Find out about the history of Elgin Museum, founded by the Elgin and Morayshire Scientific Association in the 19th Century.
Information about the Museum’s Collections, including the fossil collection, Recognised as a nationally significant collection, as well as geology, archaeology, ethnographic, art and local history collections.
Details on past and current research work, and how to contact the Museum for your own research.
Elgin Museum strives to be accessible to all visitors – read more about how this is achieved.
View our Collections Development Policy, Customer Charter, and the Moray Society Constitution.
The Museum is housed in a beautiful A-Listed building in the heart of Elgin, and makes a stunning venue for weddings and other special events. Find out more about how you can hire the Museum as the location for your event.
Elgin Museum opened in 1843, and is Scotland’s oldest independent museum.
On an October evening in 1836, a group of Elgin men, including Rear-Admiral Duff, banker John Lawson, Town Clerk Patrick Duff, and bookseller Isaac Forsyth, met to discuss an exciting new project: “Instituting in Elgin a Museum for the collection and preservation of objects of Science and Virtue”.
The Elgin and Morayshire Scientific Association, a forerunner of The Moray Society, was thus formed. Isaac Forsyth, the deaf secretary, went ahead and bought a plot of land at the east end of Elgin. The design of the young architect, Thomas Mackenzie was chosen for the, now Category A listed, building. His detailed notes survive, explaining the reasons for his choice of the Italianate style, and for the interior arrangements to maximise space and light for the objects’ display. When the building was finished in 1842, it was not completely paid off and the all male Society turned to the ladies of Elgin who ran a very successful bazaar, which raised enough money to finalise ownership.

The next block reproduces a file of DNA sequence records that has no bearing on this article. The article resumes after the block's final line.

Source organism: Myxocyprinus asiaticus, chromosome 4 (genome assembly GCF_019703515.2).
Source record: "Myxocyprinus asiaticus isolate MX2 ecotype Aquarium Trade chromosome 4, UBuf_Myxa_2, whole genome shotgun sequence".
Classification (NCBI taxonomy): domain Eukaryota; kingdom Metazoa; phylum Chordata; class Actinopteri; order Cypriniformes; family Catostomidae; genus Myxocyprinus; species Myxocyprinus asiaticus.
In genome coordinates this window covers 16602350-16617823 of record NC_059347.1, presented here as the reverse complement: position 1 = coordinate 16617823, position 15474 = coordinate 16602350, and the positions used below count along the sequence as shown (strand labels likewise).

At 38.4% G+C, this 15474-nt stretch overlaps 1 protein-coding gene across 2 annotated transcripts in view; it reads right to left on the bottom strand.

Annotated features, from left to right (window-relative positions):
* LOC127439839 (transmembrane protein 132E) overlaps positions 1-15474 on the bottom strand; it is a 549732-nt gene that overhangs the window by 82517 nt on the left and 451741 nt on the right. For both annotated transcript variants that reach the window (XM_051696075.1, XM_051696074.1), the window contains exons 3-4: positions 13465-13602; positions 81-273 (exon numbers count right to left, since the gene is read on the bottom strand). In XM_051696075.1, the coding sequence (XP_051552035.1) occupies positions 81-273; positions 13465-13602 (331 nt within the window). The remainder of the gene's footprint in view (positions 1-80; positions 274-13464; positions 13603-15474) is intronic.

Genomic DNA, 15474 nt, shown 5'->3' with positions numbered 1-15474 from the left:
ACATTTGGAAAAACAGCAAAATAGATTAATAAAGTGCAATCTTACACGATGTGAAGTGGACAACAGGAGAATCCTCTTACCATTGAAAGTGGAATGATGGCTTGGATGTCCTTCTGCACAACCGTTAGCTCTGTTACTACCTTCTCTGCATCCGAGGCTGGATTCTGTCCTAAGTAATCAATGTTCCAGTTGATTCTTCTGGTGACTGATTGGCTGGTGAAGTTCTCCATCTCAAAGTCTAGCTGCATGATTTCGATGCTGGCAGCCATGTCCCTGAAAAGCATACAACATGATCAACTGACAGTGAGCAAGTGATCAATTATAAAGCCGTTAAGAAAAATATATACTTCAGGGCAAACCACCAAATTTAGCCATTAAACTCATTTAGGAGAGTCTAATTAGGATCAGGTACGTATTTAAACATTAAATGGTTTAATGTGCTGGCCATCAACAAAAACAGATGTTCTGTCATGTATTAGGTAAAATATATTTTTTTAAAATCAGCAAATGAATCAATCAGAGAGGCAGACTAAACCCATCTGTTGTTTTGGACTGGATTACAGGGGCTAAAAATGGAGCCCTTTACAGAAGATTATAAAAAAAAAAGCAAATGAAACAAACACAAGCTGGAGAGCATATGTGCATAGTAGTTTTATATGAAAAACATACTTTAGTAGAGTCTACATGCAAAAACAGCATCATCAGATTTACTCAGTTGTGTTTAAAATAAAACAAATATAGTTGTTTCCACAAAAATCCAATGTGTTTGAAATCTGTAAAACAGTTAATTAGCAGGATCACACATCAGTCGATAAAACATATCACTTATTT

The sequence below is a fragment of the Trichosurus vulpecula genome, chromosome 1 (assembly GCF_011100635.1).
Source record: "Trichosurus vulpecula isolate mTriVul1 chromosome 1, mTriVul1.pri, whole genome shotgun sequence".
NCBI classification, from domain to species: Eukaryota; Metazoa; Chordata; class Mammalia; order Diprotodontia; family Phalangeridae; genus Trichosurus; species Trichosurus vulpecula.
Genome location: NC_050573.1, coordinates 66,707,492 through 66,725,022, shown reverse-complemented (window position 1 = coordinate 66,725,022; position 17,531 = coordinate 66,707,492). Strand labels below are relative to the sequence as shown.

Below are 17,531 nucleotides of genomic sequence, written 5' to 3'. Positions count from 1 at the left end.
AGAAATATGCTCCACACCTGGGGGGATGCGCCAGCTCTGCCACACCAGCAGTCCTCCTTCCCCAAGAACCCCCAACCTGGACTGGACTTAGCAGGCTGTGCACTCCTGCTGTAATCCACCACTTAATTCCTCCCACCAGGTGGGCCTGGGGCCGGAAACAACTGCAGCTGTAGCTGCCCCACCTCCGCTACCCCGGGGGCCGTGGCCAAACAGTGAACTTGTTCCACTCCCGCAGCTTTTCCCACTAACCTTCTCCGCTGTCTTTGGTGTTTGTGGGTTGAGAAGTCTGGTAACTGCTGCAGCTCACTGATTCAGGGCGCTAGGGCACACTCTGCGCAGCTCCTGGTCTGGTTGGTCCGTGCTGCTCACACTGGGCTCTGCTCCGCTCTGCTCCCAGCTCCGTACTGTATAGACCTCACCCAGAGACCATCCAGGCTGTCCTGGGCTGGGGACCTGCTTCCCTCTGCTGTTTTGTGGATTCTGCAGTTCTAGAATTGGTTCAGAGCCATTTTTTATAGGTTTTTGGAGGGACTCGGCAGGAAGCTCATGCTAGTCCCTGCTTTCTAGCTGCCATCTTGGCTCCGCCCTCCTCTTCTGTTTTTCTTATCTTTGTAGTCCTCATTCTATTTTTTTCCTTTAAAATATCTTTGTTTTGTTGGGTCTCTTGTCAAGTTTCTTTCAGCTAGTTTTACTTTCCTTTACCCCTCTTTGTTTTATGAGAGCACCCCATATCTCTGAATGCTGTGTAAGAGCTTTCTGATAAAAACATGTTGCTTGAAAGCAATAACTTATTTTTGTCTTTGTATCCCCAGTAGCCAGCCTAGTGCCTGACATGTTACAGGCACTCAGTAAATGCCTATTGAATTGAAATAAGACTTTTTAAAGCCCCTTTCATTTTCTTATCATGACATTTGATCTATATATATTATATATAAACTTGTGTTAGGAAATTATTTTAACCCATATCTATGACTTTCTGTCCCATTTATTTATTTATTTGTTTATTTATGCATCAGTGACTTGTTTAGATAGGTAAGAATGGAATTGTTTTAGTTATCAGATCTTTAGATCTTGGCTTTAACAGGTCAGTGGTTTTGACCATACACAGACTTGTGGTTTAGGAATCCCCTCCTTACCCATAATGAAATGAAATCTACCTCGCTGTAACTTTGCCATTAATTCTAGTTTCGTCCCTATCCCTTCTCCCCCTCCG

The Association needed a museum curator, then a voluntary position, and a keeper. The first curator, John Martin, was art master at Anderson’s Institute. The first keeper was William Ingram, who, though poorly paid, was allowed two rooms in the tower, where his model can be seen. A stickler for propriety, he made his mark on the great geologist, Thomas Huxley, insisting “A’ll let you in, bit it will cost ye saxpance”.
In 1896, the Museum was becoming seriously overcrowded, and an extension was built to the rear, and in 1921, the Hall, donated by the Pennycuick sisters, was added. More recent refurbishments include a complete overhaul between 1988 and 1990, and the redesign of the Main Gallery with Heritage Lottery Funding, in 2003.
Elgin Museum remains independent, and is owned and managed by The Moray Society. Day to day management is in the hands of Elgin Museum Management Committee. As throughout the history of the Museum, we are dependent on the goodwill, financial support and practical help of a wide range of patrons, sponsors, members, volunteers and friends. The Museum aims to continue to provide not only a repository for Moray’s past, but a constantly improving service for all.
As an Accredited museum, Elgin has a clear collections policy. We are interested in considering for donation any objects that relate to the story of Moray.